“You’ve noticed what’s going on with Macy’s story?” Sara asked me. You remember Sara. We work together. She does jujitsu. “How they forgot to put the magic of Holiday Magic in their magic this holiday?”
“Hmmmm,” I said, trying to sound like I knew what she was talking about.
“I mean, you’ve seen their new Christmas commercials. They’re funny and engaging, but…where’s the Macy’s magic?” Then she showed me a commercial with a husband feeling nervous about his wife opening her Christmas gift, and another one with a kid worrying about the gift he’s gotten for his uncle.
“They left out the magic,” I agreed.
“Exactly!” she said. “I mean, look at this one from 2010 about all the behind the scenes magic involved in fetching a pair of shoes. They’ve been putting magic at the center of their taglines and their identity for at least fifteen years now, even when it’s not Christmas.”
“That’s a lot of magic,” I nodded.
“It’s just weird for them to leave it out,” she said, “because generally speaking, tons of brands start telling stories about Holiday Magic right around now, even though they have absolutely nothing to do with magic normally.”
“Like how lots of brands kind of put their own stories on hold to tell the generic let’s-all-pull-together story during COVID?” I asked.
“Yes. So many brands feel like they interrupt their own story to tell the Holiday-Magic story. They don’t even frame the holidays in the context of their own brand story. They just sort of substitute Holiday Magic in place of whatever their brand is normally about. But Macy’s has always had Christmas kind of in the bag because they were all about magic, so the Holiday-Magic story was part of their story.”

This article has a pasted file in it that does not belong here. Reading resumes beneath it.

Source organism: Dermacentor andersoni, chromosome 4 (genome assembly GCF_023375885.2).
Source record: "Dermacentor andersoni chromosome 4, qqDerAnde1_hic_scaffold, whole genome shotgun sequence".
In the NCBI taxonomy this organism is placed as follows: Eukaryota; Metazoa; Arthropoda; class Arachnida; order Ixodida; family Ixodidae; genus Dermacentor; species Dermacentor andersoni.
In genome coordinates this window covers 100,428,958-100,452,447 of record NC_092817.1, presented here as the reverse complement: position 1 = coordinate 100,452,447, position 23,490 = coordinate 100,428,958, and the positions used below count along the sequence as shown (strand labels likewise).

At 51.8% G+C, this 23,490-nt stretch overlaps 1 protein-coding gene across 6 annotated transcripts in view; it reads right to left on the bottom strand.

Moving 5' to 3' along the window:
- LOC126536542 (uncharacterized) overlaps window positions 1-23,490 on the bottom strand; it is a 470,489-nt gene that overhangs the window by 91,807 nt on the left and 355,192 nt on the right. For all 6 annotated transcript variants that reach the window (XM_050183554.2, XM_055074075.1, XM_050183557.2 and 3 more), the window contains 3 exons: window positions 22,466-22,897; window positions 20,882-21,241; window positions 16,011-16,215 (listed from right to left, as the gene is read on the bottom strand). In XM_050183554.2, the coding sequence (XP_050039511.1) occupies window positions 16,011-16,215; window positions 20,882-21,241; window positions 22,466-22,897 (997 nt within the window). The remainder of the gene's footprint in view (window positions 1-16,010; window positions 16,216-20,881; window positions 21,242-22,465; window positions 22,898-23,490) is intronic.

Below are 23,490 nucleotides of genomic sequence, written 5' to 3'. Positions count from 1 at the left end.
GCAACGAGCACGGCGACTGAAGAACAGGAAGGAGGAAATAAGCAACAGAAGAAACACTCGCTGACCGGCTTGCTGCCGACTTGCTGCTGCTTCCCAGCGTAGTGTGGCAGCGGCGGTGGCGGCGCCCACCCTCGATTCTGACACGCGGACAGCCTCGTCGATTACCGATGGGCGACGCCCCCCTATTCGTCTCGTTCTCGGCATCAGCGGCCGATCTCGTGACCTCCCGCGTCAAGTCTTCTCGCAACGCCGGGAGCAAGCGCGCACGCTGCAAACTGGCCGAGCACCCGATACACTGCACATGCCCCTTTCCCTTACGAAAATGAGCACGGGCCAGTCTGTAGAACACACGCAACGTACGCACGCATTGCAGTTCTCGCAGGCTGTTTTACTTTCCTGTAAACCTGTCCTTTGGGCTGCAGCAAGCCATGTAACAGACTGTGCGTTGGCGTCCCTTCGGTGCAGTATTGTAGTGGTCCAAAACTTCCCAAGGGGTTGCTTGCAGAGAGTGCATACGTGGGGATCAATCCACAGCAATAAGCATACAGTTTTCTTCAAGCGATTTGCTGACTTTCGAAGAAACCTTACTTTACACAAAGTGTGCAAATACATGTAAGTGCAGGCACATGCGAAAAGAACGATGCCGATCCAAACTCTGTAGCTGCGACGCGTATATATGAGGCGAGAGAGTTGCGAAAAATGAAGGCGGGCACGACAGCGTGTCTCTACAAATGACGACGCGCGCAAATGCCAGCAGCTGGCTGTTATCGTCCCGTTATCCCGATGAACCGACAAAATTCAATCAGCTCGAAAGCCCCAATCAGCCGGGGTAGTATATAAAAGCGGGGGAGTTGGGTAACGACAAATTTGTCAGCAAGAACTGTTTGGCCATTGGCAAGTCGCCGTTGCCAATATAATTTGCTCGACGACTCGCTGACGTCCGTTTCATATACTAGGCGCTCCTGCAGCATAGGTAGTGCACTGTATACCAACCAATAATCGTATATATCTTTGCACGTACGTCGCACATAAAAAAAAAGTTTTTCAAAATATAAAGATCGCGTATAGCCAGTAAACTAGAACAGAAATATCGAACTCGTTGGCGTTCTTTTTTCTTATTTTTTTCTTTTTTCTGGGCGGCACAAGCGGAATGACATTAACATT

“In the bag,” I said. “Nice. But yeah, I guess if you haven’t articulated what your brand means—the thing it’s about above and beyond just making money—then it’s pretty easy to wander off your unique brand story and jump on the band wagon of a big, attractive theme.”
“Like Holiday Magic,” Sara offered.
“Like Holiday Magic,” I agreed. “Which muddies the audience’s perception of your brand’s actual story.”
“Or makes them think your brand doesn’t have an actual story,” Sara said. “And that the brand is just saying whatever the latest research suggests people want to hear at the moment.”
“So,” I asked, “do you think Macy’s uncovered some consumer insight that people worry that their loved ones won’t like the gifts they give?”
“Probably,” she sighed. “It’s a great insight. Everybody worries about that. The weird thing is that Macy’s could have easily framed that insight in terms of the ‘magic’ story they’ve been telling. I mean, it is magical when someone really enjoys what you give them, and that emotional note is right there in the diamond necklace commercial. They just didn’t tie it together—didn’t put the ‘magic’ bow on it so it would feel like another episode of the Macy’s show instead of a different show.”
“No bow,” I said. “Nice.”
“It’s like they just forgot to put the magic of Holiday Magic in their magic this holiday,” she said, shaking her head. “Oh well. Good thing Coke remembered.”